On 1st December, the Council of Europe’s Steering Committee on Media and Information Society (CDMSI) invited the EFJ, digital start-ups and media groups to discuss  “Media adaptation strategies and expectations” together with representatives of the Council of Europe government representatives. Rasmus Kleis Nielsen, Director of Research at the Reuters Institute for the Study of Journalism of Oxford University, presented at the outset the results of a recent study on Challenges and opportunities for news media and journalism in an increasingly digital, mobile and social media environment –   prepared for the Council of Europe on this topic. “The move to an…

Rights and Jobs in Journalism: Building Stronger Unions in Europe – New handbook launched

In the past years, the media industry has undergone drastic changes due to the emergence of new technologies in the way news are produced and consumed as well as the structural changes driven by the economic crisis. Journalists’ organisations themselves also undergo changes to renew their commitment and strategies to counter new challenges. The European Federation of Journalists (EFJ) launched a handbook within the framework of a project, ‘‘Rights and Jobs in Journalism: Building Strong Unions in Europe’’, showcasing best practices of journalists’ organisations undertaken to tackle new challenges. The handbook was launched in a final conference held in Zagreb…

Meeting the challenge of atypical working – new handbook launched

The Media, Arts and Entertainment sector has seen significant changes in the structure of the labour market and in the organisation of work both within and outside the framework of the traditional employment relationships – with an established trend towards various forms of atypical working arrangements. The European Federation of Journalists (EFJ), the International Federation of Actors (FIA), UNI MEI and the International Federation of Musicians (FIM) have today launched a handbook on ”The Future of Work in the Arts, Media & Entertainment Sector”, outlining conclusions and recommendations addressing atypical work in the Media, Arts and Entertainment sector. The launch…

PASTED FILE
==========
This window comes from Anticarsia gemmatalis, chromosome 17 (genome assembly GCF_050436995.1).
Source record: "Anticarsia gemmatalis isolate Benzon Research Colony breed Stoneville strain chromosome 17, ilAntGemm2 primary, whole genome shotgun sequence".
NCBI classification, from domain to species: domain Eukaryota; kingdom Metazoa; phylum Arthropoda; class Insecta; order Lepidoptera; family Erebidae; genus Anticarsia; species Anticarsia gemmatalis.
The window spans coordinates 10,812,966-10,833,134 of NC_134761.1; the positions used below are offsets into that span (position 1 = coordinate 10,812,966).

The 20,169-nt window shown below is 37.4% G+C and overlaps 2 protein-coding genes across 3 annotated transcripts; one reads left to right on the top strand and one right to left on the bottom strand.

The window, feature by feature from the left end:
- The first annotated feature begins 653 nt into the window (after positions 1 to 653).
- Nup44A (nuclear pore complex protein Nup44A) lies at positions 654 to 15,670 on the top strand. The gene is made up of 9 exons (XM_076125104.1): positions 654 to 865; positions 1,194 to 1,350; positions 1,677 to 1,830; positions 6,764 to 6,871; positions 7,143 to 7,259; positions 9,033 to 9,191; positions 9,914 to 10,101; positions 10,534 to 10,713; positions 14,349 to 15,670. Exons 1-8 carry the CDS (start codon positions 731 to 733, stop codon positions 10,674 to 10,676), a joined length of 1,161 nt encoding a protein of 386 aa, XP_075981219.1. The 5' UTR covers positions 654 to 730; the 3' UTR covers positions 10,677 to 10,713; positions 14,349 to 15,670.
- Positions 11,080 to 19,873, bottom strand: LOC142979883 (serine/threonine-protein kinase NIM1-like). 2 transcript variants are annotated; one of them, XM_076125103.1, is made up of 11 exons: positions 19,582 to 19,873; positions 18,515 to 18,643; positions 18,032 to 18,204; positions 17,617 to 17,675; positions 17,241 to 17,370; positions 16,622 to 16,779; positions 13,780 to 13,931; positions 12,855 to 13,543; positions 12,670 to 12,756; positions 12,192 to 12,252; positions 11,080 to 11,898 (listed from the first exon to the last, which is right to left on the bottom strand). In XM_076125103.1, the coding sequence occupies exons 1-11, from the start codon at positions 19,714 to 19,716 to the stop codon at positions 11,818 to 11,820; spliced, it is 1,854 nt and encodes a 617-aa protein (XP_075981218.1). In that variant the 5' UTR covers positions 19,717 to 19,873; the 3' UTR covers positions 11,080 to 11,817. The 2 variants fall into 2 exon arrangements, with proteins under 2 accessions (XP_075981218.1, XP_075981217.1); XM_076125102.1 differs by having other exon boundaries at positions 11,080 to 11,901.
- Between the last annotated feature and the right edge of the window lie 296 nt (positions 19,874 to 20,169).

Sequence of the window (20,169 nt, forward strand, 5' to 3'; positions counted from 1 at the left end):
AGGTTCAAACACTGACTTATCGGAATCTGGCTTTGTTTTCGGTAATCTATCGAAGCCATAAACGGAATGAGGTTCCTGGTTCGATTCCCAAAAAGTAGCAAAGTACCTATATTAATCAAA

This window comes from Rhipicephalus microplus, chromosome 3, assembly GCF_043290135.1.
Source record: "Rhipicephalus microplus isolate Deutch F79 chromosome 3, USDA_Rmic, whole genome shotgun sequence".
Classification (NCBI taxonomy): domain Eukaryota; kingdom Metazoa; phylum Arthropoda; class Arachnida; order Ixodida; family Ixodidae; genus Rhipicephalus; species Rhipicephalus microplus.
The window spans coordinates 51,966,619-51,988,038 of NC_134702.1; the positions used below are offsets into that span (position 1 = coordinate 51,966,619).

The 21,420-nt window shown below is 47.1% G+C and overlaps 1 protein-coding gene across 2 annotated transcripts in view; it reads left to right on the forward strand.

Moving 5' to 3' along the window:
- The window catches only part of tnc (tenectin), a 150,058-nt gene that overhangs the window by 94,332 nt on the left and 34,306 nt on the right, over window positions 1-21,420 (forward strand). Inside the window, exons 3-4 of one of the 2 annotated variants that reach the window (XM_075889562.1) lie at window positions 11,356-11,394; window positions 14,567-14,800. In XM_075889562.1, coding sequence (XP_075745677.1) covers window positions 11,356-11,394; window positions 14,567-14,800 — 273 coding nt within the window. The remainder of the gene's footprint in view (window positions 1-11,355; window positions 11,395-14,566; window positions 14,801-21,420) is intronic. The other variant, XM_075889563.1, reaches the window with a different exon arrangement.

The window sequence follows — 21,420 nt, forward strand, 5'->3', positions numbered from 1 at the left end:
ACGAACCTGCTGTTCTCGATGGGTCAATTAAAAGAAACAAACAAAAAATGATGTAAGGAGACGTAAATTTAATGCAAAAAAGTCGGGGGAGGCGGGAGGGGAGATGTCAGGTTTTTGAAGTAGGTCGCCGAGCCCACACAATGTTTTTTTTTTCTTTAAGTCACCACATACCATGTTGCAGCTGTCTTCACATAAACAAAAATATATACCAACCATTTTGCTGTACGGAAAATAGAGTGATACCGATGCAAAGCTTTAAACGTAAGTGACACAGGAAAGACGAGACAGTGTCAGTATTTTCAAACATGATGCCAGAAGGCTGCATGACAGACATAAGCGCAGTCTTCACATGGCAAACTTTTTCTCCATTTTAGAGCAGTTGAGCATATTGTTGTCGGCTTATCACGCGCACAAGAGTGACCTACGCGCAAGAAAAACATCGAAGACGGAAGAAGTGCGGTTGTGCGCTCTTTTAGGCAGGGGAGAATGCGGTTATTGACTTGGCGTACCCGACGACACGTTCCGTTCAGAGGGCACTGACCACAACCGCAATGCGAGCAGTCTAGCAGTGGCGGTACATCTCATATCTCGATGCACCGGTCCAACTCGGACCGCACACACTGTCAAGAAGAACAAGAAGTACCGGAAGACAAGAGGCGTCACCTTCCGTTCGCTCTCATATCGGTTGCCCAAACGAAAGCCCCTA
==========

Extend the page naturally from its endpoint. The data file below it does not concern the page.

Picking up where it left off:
Irish government must restore freelance rights for collective barganing

The European Federation of Journalists (EFJ), joining its affiliate in Ireland the National Union of Journalists, is welcoming the decision of the International Labour Organisation (ILO) to challenge Ireland’s failure to treat freelance workers in accordance with the rights enshrined in the organisation’s convention. Following a complaint by the Irish Congress of Trade Unions (ICTU) the Irish government faces questions at the ILO assembly in Geneva about the treatment of freelance workers, who are denied the right to be collectively represented by unions as a result of the actions of the former Competition Authority in Ireland. The complaint was lodged…

Freelance Rights Expert Group

John Toner (Great Britain)
Judith Reitstätter (Austria)
Nadezda Azhgikhina (Russia)
Frank Biermann (Germany)
Ivan Declercq (Belgium)
Michael Hirschler (Germany)
Bruno Horta (Portugal)
Nicola Chiarini (Italy)
Pablo Aiquel (France)
Andrus Klikunou (Belarus)
Natacha Lopez (Sweden)
Manuel Mediavilla (Spain)
Marcelo Ortega (Spain)
Helle Tiikmaa (Estonia)
Vincent Triest (Albania)
Anette Andresen (Norway)


Contact

Renate Schroeder
Director
renate.schroeder(at)ifj(dot)org
+ 32 (0)2 235 22 02